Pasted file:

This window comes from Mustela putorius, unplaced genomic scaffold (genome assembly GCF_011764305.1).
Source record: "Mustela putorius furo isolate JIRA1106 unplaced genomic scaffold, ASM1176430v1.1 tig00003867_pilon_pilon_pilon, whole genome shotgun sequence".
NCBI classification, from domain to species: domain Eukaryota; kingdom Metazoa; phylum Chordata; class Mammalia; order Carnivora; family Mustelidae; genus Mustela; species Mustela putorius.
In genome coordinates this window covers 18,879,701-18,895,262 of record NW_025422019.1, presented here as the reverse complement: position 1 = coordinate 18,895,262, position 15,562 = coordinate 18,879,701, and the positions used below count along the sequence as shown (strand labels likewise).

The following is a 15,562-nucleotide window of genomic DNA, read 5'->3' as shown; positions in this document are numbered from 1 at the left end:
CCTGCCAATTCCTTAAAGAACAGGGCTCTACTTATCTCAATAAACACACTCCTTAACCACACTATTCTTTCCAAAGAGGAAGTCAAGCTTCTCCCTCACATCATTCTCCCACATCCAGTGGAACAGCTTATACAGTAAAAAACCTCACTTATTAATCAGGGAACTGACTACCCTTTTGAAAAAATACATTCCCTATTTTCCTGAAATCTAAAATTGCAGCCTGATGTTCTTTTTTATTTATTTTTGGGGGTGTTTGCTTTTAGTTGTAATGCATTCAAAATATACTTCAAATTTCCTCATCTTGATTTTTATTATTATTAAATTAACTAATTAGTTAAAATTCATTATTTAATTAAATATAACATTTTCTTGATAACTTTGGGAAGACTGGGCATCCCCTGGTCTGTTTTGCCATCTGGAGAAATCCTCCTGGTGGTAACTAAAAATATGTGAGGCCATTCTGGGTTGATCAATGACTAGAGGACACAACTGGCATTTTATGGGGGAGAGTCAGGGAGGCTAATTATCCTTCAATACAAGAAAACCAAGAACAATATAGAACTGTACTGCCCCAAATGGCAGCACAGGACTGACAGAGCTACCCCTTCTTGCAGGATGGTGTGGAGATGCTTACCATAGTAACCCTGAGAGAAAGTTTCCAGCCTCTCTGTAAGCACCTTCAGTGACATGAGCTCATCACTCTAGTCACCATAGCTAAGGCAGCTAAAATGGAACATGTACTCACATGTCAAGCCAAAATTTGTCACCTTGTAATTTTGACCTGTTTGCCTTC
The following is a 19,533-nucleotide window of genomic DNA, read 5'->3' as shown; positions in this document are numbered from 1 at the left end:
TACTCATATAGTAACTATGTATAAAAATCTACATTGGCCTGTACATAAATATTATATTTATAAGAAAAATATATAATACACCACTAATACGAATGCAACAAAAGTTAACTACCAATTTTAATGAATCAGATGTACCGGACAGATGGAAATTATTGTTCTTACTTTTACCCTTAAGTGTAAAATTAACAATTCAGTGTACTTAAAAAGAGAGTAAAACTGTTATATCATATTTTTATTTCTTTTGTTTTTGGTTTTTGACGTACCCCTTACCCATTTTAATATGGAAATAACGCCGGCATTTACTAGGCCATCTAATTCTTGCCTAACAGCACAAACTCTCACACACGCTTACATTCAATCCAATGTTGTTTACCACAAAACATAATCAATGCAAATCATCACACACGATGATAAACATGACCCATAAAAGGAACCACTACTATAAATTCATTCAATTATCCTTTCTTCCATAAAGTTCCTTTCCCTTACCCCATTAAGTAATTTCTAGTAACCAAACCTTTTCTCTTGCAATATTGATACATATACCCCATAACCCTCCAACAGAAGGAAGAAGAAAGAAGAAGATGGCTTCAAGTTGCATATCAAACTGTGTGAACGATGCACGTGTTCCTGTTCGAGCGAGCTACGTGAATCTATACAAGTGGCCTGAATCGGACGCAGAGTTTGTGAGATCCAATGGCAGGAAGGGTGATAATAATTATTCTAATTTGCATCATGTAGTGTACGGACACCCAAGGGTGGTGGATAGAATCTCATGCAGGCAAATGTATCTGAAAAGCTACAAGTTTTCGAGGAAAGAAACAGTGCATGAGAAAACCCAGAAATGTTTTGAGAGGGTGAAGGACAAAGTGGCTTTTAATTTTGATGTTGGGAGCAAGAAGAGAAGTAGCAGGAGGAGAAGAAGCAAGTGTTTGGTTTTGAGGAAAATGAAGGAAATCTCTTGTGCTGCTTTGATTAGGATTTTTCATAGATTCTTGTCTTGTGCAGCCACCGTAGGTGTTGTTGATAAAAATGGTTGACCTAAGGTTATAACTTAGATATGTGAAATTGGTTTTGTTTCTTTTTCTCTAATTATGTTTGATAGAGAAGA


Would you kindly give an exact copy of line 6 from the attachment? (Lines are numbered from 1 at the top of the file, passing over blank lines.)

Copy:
CCTGCCAATTCCTTAAAGAACAGGGCTCTACTTATCTCAATAAACACACTCCTTAACCACACTATTCTTTCCAAAGAGGAAGTCAAGCTTCTCCCTCACATCATTCTCCCACATCCAGTGGAACAGCTTATACAGTAAAAAACCTCACTTATTAATCAGGGAACTGACTACCCTTTTGAAAAAATACATTCCCTATTTTCCTGAAATCTAAAATTGCAGCCTGATGTTCTTTTTTATTTATTTTTGGGGGTGTTTGCTTTTAGTTGTAATGCATTCAAAATATACTTCAAATTTCCTCATCTTGATTTTTATTATTATTAAATTAACTAATTAGTTAAAATTCATTATTTAATTAAATATAACATTTTCTTGATAACTTTGGGAAGACTGGGCATCCCCTGGTCTGTTTTGCCATCTGGAGAAATCCTCCTGGTGGTAACTAAAAATATGTGAGGCCATTCTGGGTTGATCAATGACTAGAGGACACAACTGGCATTTTATGGGGGAGAGTCAGGGAGGCTAATTATCCTTCAATACAAGAAAACCAAGAACAATATAGAACTGTACTGCCCCAAATGGCAGCACAGGACTGACAGAGCTACCCCTTCTTGCAGGATGGTGTGGAGATGCTTACCATAGTAACCCTGAGAGAAAGTTTCCAGCCTCTCTGTAAGCACCTTCAGTGACATGAGCTCATCACTCTAGTCACCATAGCTAAGGCAGCTAAAATGGAACATGTACTCACATGTCAAGCCAAAATTTGTCACCTTGTAATTTTGACCTGTTTGCCTTC